If desired, the barrier layer coating liquid may contain a mordant.

The colorant-receiving layer in the present invention may also be formed according to a method of applying a coating liquid prepared by adding a solution (first solution) that contains at least one of compounds represented by formula (1) and compounds represented by formula (2) and contains a polyvinyl alcohol and a boron compound to an aqueous dispersion that comprises a vapor-phase-process silica and a dispersant, followed by re-dispersing the resulting mixture, onto the surface of a support, applying a solution (second solution) that contains a boron compound and a mordant onto the coating layer simultaneously with the coating or while the coating layer formed by the coating is dried but is not as yet in a falling-drying-rate period, and curing the coating layer. In this method, the first solution to form the colorant-receiving layer has a pH of from 2.5 to 4.0 and is acidic. The method is favorable since the glossiness of the layer formed is high and the layer may form images of high density.

For the dispersant, cationic polymers may be used. Preferred examples of the cationic polymers for it are homopolymers of a monomer having a primary to tertiary amino group or its salt or quaternary ammonium base, and copolymers and polycondensates of the monomer with any other monomers, such as those mentioned hereinabove for the examples of the mordant for use herein. Preferably, the dispersant is a water-soluble polymer.

Preferably, the molecular weight of the dispersant is from 1000 to 200000, more preferably from 3000 to 60000 in terms of the weight-average molecular weight thereof. If the molecular weight of the dispersant is smaller than 1000, the ability thereof to disperse the vapor-phase-process silica will be poor; but if larger than 200000, the viscosity of the aqueous dispersion will be high. The amount of the dispersant to be added to the vapor-phase-process silica is preferably from 1% to 30%, more preferably from 3% to 20% of the silica. If its amount is smaller than 1%, the dispersant will be ineffective for dispersing the vapor-phase-process silica; but if larger than 30%, it is unfavorable since the color density of the images printed on the inkjet recording sheet will lower.

For preparing the aqueous dispersion that comprises the vapor-phase-process silica and the dispersant, an aqueous dispersion of the vapor-phase-process silica is first prepared and the resulting aqueous dispersion may be added to an aqueous solution of the dispersant, or an aqueous dispersant solution may be added to the aqueous vapor-phase-process silica dispersion; or the vapor-phase-process silica and the dispersant may be mixed at a time. Not preparing the aqueous vapor-phase-process silica dispersion, a powdery vapor-phase-process silica may be directly added to the aqueous dispersant solution.

After the vapor-phase-process silica is mixed with a dispersant, the mixture may be ground, using a dispersing machine, to prepare an aqueous dispersion having a mean particle size of from 50 to 300 nm. The dispersing machine to be used for obtaining the aqueous dispersion may be any known conventional one, including, for example, high-revolution dispersers, medium-assisted stirring dispersers (e.g., ball mills, sand mills), ultrasonic dispersers, colloid mill dispersers and high-pressure disperser. For efficiently dispersing lumps of particles that may be formed, colloid mill dispersers or high-pressure dispersers are preferred.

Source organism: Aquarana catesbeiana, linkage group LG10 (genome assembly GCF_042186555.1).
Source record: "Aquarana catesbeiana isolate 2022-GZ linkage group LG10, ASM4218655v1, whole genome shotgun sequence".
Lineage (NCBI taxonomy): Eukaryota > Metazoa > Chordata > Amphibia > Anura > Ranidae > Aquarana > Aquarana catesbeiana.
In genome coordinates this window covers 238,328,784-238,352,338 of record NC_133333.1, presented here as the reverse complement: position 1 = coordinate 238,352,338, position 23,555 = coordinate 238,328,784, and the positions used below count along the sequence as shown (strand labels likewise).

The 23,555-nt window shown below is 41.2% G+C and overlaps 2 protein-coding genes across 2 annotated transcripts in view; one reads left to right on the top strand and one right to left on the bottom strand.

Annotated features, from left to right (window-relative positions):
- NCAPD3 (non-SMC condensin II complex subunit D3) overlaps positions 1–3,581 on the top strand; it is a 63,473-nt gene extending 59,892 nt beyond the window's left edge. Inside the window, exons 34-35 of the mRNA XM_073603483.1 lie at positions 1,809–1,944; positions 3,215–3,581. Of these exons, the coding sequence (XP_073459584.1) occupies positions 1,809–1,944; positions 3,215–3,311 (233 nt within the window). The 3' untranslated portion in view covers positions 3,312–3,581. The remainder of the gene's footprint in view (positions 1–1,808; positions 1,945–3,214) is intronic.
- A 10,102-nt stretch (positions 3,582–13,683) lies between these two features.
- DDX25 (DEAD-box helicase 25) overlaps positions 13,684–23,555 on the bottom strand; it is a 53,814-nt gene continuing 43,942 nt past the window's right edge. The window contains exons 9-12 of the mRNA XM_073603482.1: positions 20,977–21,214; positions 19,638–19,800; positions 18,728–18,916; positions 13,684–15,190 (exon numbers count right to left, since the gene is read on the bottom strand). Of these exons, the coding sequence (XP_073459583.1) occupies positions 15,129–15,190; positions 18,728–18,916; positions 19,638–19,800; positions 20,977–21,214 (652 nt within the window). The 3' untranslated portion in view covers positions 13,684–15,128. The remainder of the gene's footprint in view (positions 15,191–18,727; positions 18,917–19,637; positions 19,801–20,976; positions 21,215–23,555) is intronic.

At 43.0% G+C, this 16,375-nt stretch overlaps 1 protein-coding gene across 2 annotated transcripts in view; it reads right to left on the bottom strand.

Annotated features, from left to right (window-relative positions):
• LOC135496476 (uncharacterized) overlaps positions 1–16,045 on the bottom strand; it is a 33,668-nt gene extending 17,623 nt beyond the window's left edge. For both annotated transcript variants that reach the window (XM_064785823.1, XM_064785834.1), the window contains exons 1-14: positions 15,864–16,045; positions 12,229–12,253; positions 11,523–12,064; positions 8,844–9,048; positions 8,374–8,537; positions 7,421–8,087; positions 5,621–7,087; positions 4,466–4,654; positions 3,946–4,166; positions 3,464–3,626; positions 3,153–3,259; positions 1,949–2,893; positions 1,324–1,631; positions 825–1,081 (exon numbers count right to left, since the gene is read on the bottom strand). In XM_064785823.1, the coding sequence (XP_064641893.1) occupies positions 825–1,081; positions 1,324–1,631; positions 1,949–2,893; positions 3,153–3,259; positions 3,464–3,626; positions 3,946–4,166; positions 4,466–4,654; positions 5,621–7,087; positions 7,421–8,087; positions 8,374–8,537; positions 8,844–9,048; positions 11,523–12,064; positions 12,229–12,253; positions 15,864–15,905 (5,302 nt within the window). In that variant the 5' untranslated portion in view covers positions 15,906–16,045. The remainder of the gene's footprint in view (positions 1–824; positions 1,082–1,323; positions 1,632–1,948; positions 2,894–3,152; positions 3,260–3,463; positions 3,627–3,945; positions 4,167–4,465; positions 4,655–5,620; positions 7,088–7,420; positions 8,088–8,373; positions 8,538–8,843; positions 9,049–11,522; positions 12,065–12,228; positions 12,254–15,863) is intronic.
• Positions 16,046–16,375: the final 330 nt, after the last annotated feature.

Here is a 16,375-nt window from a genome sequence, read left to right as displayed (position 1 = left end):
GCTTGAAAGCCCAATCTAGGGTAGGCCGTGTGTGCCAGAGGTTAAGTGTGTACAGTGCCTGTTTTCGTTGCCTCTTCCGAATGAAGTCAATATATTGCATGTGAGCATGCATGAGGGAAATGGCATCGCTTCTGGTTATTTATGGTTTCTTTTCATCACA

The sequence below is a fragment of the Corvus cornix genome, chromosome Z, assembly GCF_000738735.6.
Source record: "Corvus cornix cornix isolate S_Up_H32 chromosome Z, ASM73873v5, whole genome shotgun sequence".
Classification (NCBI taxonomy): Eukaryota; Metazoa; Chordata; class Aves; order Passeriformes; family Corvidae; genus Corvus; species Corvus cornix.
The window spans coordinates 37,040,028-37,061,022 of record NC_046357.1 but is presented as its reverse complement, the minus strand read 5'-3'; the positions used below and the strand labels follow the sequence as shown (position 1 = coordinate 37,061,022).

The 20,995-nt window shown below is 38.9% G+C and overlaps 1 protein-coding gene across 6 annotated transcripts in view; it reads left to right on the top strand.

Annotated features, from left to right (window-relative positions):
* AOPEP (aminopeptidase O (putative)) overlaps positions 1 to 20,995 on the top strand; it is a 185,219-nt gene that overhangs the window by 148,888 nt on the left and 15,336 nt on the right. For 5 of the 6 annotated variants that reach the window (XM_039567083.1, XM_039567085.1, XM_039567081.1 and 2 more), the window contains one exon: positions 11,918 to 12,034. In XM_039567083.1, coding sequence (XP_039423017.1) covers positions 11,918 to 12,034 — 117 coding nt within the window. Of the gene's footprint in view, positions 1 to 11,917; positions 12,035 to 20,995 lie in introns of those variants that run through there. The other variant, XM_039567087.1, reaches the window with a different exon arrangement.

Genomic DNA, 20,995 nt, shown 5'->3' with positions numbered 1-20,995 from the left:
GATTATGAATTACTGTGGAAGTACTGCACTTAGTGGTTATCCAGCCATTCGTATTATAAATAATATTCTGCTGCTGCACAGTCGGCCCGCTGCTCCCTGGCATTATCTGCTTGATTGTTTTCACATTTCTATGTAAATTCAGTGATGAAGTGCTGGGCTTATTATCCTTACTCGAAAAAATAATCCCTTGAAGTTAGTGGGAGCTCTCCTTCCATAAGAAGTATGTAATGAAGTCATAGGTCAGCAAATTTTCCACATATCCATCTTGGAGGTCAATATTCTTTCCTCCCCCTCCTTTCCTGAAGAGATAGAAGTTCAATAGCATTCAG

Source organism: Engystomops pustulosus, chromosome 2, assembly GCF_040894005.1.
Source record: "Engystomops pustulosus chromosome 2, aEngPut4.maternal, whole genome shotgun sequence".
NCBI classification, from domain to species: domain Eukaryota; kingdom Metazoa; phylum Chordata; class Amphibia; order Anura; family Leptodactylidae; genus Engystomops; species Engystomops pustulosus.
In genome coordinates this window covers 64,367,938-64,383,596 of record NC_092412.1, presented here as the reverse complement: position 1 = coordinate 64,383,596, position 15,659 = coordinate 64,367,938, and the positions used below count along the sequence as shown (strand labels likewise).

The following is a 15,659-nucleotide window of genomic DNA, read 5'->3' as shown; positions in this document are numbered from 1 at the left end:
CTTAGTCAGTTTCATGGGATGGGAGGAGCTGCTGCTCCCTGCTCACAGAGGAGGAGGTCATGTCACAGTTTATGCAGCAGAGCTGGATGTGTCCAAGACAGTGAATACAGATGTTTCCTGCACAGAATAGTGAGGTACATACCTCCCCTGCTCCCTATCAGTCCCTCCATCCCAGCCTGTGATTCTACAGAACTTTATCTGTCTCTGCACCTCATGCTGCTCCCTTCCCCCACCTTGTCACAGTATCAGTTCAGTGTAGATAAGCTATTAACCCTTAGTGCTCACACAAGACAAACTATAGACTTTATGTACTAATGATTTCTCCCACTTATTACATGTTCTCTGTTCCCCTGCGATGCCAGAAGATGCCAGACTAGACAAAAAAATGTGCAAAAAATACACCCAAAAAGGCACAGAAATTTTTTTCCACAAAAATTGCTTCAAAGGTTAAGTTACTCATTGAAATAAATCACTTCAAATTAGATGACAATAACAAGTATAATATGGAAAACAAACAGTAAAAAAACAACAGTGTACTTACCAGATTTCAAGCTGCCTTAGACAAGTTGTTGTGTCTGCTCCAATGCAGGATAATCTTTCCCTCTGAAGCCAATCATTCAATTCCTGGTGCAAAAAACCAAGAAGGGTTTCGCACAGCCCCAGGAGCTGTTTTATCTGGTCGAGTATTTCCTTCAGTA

The solvent in each step may be any of water, organic solvents or their mixed solvents. The organic solvents usable for the coating operation are, for example, alcohols such as methanol, ethanol, n-propanol, i-propanol, methoxypropanol; ketones such as acetone, methyl ethyl ketone; and tetrahydrofuran, acetonitrile, ethyl acetate, toluene.

After formed on the support, the colorant-receiving layer may be calendered. For example, using a super calender or gloss calender, it is passed through roll nips under heat and pressure. Thus calendered, the surface smoothness, the glossiness, the transparency and the strength of the layer are increased. However, since the calendering treatment will often lower the porosity of the layer (namely, the ink absorbability of the layer will be lowered), its condition must be so controlled that the porosity of the layer does not lower after the calendering treatment.

The roll temperature in the calendering treatment is preferably from 30 to 150° C., more preferably from 40 to 100° C.

The linear pressure between the rolls in the calendering treatment is preferably from 50 to 400 kg/cm, more preferably from 100 to 200 kg/cm.

Regarding its thickness, the colorant-receiving layer must have an absorption capacity capable of absorbing all liquid drops in inkjet recording. Therefore, the thickness of the layer must be determined in relation to the porosity thereof. For example, when the amount of ink to be applied to the layer is 8 nl/mm2 and the porosity of the layer is 60%, the thickness of the layer must be at least about 15 μm.

In consideration of this, the thickness of the colorant-receiving layer for inkjet recording is preferably from 10 to 50 μm.

Preferably, the pore size of the colorant-receiving layer is from 0.005 to 0.030 μm, more preferably from 0.01 to 0.025 μm, in terms of the median diameter thereof.

The porosity and the pore median diameter may be measured with a mercury porosimeter (PORESIZER 9320-PC2, trade name by Shimadzu Corporation).